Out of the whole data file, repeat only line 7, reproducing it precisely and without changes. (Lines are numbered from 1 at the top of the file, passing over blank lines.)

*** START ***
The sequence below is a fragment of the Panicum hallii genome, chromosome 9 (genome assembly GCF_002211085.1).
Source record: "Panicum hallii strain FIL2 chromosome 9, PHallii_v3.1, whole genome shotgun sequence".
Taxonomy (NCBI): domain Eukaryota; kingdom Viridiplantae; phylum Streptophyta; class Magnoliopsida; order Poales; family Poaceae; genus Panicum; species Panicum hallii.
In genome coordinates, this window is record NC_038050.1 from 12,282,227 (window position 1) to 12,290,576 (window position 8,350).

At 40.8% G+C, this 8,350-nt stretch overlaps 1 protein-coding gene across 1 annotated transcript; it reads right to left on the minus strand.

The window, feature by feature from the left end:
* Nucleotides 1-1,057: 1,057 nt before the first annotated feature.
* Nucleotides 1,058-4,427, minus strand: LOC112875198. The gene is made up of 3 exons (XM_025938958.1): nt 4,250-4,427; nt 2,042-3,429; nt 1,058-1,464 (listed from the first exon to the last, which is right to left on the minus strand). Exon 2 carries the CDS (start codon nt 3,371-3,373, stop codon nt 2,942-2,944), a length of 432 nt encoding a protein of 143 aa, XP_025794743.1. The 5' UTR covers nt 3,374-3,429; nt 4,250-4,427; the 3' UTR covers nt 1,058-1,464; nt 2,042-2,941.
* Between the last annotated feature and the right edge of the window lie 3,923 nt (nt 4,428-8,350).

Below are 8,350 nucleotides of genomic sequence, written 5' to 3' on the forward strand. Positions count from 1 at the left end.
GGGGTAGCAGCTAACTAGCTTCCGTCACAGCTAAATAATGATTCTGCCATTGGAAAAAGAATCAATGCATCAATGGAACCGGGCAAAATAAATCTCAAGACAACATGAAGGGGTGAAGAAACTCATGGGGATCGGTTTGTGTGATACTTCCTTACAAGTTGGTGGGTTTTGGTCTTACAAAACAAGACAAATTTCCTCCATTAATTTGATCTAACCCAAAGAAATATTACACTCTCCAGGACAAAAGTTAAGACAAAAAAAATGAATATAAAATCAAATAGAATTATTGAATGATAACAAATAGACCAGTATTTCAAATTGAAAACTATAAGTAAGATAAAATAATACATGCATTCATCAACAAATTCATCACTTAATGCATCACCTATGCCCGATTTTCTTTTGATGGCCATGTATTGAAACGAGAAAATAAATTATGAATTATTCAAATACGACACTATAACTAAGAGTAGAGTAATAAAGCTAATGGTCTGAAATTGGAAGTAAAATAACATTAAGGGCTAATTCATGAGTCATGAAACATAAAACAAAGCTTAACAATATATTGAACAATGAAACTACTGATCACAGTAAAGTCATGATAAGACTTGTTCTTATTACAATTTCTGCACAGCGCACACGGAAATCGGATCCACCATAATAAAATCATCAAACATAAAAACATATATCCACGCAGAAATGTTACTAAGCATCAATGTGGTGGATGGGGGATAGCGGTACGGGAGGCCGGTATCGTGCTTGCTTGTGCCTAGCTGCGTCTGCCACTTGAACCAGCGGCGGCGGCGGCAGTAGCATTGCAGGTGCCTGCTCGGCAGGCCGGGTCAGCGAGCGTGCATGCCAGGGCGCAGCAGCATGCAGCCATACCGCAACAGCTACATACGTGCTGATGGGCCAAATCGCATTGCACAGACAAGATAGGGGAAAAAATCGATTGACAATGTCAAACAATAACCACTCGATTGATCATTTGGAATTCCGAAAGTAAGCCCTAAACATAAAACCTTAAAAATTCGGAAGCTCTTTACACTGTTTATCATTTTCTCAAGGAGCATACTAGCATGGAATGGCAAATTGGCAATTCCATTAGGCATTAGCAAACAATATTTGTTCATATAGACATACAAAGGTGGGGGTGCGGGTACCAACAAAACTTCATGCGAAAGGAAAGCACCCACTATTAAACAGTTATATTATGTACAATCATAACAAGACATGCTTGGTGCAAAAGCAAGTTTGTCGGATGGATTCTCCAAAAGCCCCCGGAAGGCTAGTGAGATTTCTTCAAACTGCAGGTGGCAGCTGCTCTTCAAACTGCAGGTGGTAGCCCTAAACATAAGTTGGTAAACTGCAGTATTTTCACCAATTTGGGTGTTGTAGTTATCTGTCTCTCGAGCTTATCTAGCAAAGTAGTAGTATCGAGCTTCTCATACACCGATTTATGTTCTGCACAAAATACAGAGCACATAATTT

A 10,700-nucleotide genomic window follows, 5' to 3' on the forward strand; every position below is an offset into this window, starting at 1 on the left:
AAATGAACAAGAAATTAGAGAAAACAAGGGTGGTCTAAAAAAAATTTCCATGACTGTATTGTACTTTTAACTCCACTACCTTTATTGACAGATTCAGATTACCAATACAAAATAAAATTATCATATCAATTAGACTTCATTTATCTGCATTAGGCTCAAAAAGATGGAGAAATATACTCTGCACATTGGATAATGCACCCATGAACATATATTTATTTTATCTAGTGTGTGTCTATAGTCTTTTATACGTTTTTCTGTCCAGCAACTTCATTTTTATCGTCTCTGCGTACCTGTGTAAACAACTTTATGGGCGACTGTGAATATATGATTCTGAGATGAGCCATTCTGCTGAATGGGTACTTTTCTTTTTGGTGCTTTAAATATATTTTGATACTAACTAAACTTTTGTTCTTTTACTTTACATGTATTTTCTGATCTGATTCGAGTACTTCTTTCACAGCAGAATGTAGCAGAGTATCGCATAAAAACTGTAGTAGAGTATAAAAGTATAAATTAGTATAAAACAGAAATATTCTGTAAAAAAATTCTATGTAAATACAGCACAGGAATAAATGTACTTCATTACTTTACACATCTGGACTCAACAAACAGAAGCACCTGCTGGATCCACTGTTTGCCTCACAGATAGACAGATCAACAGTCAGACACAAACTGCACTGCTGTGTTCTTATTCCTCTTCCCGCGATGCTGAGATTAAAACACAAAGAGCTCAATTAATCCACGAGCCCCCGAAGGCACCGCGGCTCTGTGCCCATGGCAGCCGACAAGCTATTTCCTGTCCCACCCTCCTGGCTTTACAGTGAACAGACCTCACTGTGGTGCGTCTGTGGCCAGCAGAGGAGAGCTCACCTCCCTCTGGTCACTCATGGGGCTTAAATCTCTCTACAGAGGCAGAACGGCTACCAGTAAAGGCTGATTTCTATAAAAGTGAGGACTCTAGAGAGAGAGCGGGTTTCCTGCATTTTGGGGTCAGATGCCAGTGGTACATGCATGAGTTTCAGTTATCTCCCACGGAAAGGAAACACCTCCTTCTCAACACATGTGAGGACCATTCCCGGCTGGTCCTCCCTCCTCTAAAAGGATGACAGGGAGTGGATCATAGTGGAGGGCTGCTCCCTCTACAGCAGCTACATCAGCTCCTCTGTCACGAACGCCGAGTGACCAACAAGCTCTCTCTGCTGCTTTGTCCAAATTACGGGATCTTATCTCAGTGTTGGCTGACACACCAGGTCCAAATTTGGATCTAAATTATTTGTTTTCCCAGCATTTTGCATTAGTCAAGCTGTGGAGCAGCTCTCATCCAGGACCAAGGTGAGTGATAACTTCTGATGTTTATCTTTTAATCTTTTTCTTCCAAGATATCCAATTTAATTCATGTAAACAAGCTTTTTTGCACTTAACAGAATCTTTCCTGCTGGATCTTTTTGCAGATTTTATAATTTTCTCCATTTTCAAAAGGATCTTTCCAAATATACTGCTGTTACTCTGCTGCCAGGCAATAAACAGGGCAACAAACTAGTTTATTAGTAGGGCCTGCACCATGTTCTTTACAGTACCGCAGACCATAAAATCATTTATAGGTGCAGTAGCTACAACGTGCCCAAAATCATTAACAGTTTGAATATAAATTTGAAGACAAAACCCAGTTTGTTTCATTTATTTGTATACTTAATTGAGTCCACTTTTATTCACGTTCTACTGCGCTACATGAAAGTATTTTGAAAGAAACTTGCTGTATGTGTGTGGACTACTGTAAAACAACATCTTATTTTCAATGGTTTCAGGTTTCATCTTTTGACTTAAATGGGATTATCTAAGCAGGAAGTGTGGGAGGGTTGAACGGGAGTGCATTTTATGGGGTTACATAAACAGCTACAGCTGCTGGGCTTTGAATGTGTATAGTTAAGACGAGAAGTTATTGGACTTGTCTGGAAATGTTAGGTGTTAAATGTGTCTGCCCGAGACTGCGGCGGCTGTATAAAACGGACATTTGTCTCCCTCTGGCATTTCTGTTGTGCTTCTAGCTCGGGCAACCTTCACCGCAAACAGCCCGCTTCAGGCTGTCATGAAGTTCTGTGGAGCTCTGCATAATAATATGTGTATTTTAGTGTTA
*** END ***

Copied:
* Nucleotides 1-1,057: 1,057 nt before the first annotated feature.